Printers are an essential piece of equipment for almost every company. A modern printer can print everything from simple letters to brochures, flyers and now - with the emergence of 3D printers - solid objects such as prototypes. A scanner works like a photocopier, but the image is loaded straight into a computer or smartphone.
Finding the right printer
There are a few key questions to ask yourself when choosing your printer:
- How many people will use it? Most printers can connect directly to a company IT network to enable sharing. If yours is likely to see heavy use, you may want a fast printer to reduce waiting times.
- How much will you print? If you will be printing large amounts, you will need a high-volume printer. Manufacturers rate printers by the number of pages per minute they can handle.
- What will you print? Think about what you will use the printer for. What paper type and size, colour and quality of printing will you require? For instance, some printers can't print on envelopes - others may be unsuitable for printing photos or detailed graphics and images. Do you have specialist requirements? For example, do you need 3D printing capabilities to enable you to realise 3D designs?
- Do you need other functions? All-in-one devices (sometimes known as ‘Multi Function Printers’ or ‘MFPs’) combine printing with fax, photocopying and scanning functions. Many businesses use them instead of purchasing several devices.
You should consider each of these factors when determining your requirements for a printer.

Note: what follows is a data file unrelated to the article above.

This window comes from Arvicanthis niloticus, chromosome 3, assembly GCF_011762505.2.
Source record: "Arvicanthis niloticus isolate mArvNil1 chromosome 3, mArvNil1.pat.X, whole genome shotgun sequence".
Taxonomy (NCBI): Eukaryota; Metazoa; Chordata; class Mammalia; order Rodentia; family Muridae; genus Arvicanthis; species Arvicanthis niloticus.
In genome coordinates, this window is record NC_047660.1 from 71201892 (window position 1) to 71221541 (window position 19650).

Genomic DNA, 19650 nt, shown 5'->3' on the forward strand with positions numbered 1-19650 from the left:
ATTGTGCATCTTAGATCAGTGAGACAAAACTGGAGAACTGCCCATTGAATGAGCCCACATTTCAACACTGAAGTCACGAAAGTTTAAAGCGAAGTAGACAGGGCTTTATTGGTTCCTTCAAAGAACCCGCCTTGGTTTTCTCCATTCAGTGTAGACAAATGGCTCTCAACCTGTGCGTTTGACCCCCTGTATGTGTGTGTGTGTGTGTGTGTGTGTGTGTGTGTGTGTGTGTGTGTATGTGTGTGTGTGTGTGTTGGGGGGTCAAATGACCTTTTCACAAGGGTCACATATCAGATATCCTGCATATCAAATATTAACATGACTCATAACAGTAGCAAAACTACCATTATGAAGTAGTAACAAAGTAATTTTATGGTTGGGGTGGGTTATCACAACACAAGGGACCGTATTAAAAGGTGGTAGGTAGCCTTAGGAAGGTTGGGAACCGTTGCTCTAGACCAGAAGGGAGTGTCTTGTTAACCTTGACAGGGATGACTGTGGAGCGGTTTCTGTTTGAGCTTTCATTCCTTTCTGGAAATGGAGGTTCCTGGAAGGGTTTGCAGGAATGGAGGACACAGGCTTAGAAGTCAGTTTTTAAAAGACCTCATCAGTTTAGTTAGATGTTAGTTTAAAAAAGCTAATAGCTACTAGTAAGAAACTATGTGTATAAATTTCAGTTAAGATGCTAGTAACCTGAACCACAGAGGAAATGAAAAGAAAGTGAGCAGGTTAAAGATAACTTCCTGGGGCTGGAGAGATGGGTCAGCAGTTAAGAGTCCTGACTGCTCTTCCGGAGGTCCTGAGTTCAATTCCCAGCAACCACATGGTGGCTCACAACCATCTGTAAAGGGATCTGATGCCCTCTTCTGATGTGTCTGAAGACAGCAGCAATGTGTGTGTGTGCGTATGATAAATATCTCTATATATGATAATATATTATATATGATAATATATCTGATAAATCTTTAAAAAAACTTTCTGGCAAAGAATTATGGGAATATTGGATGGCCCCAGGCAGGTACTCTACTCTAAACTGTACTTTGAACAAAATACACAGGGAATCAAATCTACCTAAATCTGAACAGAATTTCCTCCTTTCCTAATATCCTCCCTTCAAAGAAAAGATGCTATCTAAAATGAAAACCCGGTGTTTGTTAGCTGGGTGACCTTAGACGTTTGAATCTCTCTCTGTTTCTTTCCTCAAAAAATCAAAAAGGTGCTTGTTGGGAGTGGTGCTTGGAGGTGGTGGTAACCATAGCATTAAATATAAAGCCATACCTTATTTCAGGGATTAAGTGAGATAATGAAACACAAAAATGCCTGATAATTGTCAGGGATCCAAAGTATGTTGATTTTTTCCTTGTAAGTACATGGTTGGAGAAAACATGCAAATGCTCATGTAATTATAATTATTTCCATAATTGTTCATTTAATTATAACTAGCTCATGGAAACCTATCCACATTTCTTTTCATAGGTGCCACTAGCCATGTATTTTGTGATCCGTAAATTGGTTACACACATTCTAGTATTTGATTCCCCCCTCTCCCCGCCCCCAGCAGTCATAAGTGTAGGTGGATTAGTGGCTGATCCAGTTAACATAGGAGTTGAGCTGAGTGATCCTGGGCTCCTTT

Types of printer
There are two main types of printer:
- Laser printers are best for text, large print volumes and networked use. They use heat to fix toner - a dark powder - to the paper. They are fast and efficient and as a result most business printers are laser.
- Inkjet printers produce vibrant colours and realistic photos by spraying ink onto paper. Slower and with higher running costs than laser printers, they are best for a single user and light use.
Other types of printers include plotters, which are used to print posters and banners, dot matrix printers, which use old technology but work particularly well in challenging environments such as kitchens, and - at the other end of the spectrum - the new kid in town, 3D printers, which can be used to realise and print 3D designs. Becoming an increasingly common fixture in design houses and manufacturing businesses, 3D printers allow designers, entrepreneurs and engineers to design and create 3D ideas, prototypes and fully formed products.
Unless you print only a few pages a week, a laser printer is probably your best option. Small models cost from £50 and are suitable for up to five people, depending on how much they need to print.
Larger laser printers are more expensive (from £500), but are designed to be connected to your business network and shared between many people. Buying one heavy-duty printer usually offers better value than purchasing several smaller ones.
If you intend to share a printer between users, look for a model you can plug straight in to your computer network. Many printers offer wireless networking, too. This allows the printer to connect to your wireless network and is useful if there's no network point near your printer.
Multi function printers (MFDs)